This is particularly noticeable when the game requires you to slowly traverse large areas in search of cars parked in front of hydrants or youngsters playing loud music. These moments could have been used as jokes here and there, but as quest objectives, they are nothing but an annoyance that you feel obliged to go through not to lose precious skill points.
Good to See You Again, Murphy
Robocop’s model is impecable. The developers managed to faithfully recreate not only Robocop’s armor but also Alex Murphy’s head without the helmet, which is both cool and terrorizing. Detroit is also a work of art. It looks impressively close to how it was presented in the first movie. It’s dirty and decadent, and you can almost smell it.
Unfortunately, the other characters didn’t get the same treatment. Their models are not as detailed, and their faces don’t move like you’d expect in such a good-looking game. In many ways, Robocop: Rogue City looks like an old high-quality game during cutscenes or interactions with NPCs. Still, I doubt that this will be an issue for anyone.
What stands out about the game’s graphics is the considerable effort invested to create an immersive gaming experience. I’m still amazed by the character design and good use of retrofuturism that brought me back to the 80’s idea of a cyberpunk world in the year 2043. Although there are a few exceptions, most of what you see makes the world feel authentic and elevates the experience.
I’d Buy That For a Dollar
Although I’ve mentioned this already, the game carefully crafted its sound design to make Robocop feel heavy and powerful. From the sound of his heavy footsteps to the loud shots of Murphy’s Auto-9, every element harmoniously blends together, giving you a sense of what it feels like to be a heavy, walking metal cop.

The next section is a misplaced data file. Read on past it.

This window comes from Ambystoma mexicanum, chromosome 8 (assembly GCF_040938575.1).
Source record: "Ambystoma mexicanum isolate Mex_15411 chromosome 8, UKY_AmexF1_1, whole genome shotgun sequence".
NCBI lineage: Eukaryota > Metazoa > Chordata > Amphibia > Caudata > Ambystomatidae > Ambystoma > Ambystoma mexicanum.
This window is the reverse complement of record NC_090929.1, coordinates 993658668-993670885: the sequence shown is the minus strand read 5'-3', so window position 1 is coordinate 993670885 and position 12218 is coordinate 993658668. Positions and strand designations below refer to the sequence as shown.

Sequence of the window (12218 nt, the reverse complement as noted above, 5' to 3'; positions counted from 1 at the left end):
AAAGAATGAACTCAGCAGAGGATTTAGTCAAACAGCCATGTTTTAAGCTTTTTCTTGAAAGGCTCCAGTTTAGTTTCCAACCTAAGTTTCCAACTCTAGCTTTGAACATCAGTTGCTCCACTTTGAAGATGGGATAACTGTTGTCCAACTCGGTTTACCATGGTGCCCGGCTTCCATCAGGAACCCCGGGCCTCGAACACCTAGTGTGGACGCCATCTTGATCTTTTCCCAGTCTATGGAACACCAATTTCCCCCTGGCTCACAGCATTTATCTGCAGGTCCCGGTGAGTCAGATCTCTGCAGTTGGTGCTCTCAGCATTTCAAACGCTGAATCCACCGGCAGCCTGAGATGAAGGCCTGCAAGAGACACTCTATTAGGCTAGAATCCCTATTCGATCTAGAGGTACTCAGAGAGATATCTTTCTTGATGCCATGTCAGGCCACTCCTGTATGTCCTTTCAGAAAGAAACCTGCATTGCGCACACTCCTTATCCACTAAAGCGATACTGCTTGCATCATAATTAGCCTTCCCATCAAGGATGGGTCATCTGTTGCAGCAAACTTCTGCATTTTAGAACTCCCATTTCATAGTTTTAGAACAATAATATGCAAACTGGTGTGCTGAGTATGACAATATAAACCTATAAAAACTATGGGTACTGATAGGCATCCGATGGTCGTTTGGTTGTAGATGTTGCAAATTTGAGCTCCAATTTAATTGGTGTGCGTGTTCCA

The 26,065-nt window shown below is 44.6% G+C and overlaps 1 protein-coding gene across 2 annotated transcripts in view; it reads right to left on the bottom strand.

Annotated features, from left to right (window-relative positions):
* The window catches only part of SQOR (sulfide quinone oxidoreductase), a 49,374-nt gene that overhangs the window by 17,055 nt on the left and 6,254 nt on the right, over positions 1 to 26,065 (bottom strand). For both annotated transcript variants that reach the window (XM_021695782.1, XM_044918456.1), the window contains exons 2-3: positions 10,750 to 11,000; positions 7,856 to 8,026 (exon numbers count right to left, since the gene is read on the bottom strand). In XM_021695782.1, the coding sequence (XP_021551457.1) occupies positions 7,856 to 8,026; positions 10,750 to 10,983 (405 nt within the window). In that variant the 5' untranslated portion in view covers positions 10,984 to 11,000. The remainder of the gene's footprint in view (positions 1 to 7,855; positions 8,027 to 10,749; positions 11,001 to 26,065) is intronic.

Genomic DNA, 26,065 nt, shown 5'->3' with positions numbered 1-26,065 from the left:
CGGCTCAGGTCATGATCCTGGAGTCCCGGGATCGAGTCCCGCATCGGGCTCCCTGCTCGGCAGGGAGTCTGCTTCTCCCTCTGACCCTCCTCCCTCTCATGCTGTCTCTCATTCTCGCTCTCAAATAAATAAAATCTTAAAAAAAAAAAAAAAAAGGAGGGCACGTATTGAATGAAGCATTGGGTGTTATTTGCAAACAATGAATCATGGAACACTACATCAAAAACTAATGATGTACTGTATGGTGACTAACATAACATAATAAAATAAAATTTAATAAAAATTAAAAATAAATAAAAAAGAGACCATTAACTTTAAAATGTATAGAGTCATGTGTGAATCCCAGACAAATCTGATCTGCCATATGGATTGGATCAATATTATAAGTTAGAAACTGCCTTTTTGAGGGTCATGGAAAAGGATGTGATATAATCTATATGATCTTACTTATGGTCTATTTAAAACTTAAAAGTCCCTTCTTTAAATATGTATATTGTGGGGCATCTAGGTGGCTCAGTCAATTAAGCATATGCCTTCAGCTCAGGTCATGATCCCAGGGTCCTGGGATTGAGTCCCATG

That’s not all, though. The one thing that raises this immersion to a whole new level is the soundtrack. Robocop: Rogue City uses the movie’s original theme song during some of Alex Murphy’s heroic moments. It is impossible not to feel excited when the theme song kicks in.
You Call This a Glitch?
One of the initial challenges our hero encounters in the game is his malfunctions. Unfortunately, that is a very meta aspect of the game since I found my share of malfunctions when playing Robocop: Rogue City. At times, shooting an enemy would make them disappear. I also encountered NPCs who occupied the same physical space. That said, the more troubling issue I faced was constant crashes during high-stakes moments.
I was also forced to restart the game due to sudden frame rate issues that made the game temporarily unplayable, even in Performance Mode. For the most part, the game worked well. These issues didn’t happen very often, but when they did, they were impossible to ignore. It can be immensely frustrating when you’re on the verge of winning a particularly challenging fight, only for the game to crash for the third consecutive time.
I’m very thankful for the time I spent with Murphy and the other members of the Detroit Police Department. Despite a few things that might feel off, Robocop: Rogue City is likely the closest we’ll ever get to the original movie. Like Murphy, the game sometimes malfunctions but ultimately gets the job done. Not only does it manage to be a great FPS, but it also delivers a well-written story and an immersive, authentic 2043 retro-futuristic cyberpunk Detroit. It makes me happy to see more single-player games being made with so much passion and attention to detail.
This game was reviewed using a copy of the game provided by the game's publisher,public relations company, developer or other for the express purpose of a review.
- This article was updated on October 31st, 2023